Personally I do believe IHG should work also on the premium and luxury segment. More Crowne Plazas, upgraded to small InterContinentals, plus IC, Kimpton and Indigo to form a luxury group with better footprint. Eventually reactivate the Holiday Inn Select brand in addition. A brand above IC is missing, like Park Hyatt, Ritz Carlton. Maybe IHG and Hyatt should join forces. IHG knows better to run midscale and lower upscale, Hyatt knows upper upscale and luxury better IMHO. Premium/luxury both know to run (IC, Grand Hyatt).

Last edited by submonte; Jun 8, 17 at 2:15 pm
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Old Jun 8, 17, 11:54 am
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Originally Posted by fppmongo View Post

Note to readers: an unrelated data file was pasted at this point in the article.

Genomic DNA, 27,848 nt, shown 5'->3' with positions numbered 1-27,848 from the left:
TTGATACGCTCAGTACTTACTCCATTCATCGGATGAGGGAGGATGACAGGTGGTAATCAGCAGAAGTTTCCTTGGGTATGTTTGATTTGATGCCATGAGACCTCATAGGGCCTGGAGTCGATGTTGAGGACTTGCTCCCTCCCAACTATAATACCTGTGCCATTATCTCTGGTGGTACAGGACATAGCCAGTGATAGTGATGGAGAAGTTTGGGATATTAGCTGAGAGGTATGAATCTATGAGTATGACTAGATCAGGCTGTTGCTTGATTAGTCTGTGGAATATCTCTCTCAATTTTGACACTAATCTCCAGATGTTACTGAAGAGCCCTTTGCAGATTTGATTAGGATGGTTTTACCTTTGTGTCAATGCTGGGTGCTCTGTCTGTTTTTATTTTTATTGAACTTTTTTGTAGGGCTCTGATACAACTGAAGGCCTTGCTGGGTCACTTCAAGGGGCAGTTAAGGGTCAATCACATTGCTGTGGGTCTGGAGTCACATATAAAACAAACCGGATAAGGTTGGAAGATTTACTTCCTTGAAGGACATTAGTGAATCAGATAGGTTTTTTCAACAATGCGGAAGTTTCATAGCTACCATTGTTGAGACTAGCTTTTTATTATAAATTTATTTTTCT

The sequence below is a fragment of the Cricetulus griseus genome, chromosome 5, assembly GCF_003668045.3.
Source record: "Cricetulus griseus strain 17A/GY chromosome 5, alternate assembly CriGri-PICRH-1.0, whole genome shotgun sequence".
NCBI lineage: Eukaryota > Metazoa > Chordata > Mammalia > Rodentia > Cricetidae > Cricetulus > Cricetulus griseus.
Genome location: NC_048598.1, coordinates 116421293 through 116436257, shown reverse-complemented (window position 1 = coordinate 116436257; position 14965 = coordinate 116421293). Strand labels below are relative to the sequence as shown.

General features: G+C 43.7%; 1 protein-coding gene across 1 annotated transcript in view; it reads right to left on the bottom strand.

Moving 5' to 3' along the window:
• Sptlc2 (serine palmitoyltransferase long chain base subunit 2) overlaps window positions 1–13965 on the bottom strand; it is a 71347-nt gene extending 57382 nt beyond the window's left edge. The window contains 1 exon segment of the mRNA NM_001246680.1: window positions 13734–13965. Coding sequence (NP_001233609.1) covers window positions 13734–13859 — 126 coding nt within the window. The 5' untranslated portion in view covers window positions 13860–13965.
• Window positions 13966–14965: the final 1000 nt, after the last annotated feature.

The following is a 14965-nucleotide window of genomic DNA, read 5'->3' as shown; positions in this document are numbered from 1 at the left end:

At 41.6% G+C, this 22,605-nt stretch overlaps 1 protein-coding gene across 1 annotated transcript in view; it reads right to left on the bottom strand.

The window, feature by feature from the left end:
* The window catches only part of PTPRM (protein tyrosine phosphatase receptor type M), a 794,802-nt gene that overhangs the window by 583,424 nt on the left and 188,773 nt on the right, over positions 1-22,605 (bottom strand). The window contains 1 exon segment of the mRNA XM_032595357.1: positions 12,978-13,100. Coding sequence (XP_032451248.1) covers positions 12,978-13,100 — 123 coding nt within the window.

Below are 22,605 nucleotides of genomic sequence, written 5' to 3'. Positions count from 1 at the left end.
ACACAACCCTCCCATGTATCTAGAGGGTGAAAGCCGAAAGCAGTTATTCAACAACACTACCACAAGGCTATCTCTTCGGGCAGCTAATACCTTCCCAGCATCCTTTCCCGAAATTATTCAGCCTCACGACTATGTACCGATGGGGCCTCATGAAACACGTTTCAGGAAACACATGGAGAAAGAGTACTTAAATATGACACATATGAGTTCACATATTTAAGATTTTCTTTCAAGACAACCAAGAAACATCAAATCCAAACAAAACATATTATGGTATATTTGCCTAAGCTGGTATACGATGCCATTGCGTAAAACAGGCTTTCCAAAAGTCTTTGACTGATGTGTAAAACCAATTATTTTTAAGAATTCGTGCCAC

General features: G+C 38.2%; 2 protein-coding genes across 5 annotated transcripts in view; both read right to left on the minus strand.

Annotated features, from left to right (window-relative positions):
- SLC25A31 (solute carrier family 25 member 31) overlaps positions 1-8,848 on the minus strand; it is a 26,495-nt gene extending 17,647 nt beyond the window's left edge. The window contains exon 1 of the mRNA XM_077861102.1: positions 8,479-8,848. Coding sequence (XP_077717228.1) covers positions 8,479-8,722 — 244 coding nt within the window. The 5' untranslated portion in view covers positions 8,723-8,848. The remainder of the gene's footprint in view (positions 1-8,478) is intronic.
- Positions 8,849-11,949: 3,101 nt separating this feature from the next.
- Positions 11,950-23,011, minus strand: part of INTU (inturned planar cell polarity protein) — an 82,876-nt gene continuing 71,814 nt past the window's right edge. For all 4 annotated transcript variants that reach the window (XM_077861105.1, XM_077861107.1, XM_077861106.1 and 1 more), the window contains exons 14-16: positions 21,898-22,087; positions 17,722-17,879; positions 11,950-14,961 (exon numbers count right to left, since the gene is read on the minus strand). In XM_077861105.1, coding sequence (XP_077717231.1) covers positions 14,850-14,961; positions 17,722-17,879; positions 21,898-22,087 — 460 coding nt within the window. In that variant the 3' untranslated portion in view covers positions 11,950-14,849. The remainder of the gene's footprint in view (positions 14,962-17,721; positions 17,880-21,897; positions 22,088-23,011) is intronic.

It's pretty uncontroversial that HI is upper midscale, just like BW+, Clarion, Comfort Inn, Park Inn, Country Inn & Suites, Hampton Inn, Tryp by Wyndham, Fairfield Inn & Suites, Home2Suites, ...
If you think all these are the same level, your experience is vastly different from mine.

I would rank
(1) BW+, Hampton Inn, Fairfield Inn and Suites
(2) Clarion, Comfort Inn, Park Inn, Country Inn and Suites — definitely a lower category than (1) with the exception of a few Clarions

Have not stayed at Tryp or Home2Suites

My personal peeve is that IHG keep relabeling Holiday Inns as Crowne Plaza in order to charge more for the same facilities (tiny bathrooms, tatty carpets, etc).
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Old Jun 8, 17, 12:52 pm
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Originally Posted by raph View Post
Saved you a click.

Personally I'm not overwhelmed by this move, I think IHG already has too many brands with too little differentiation.
Too many poor brands already, I mean most of them are just rubbish.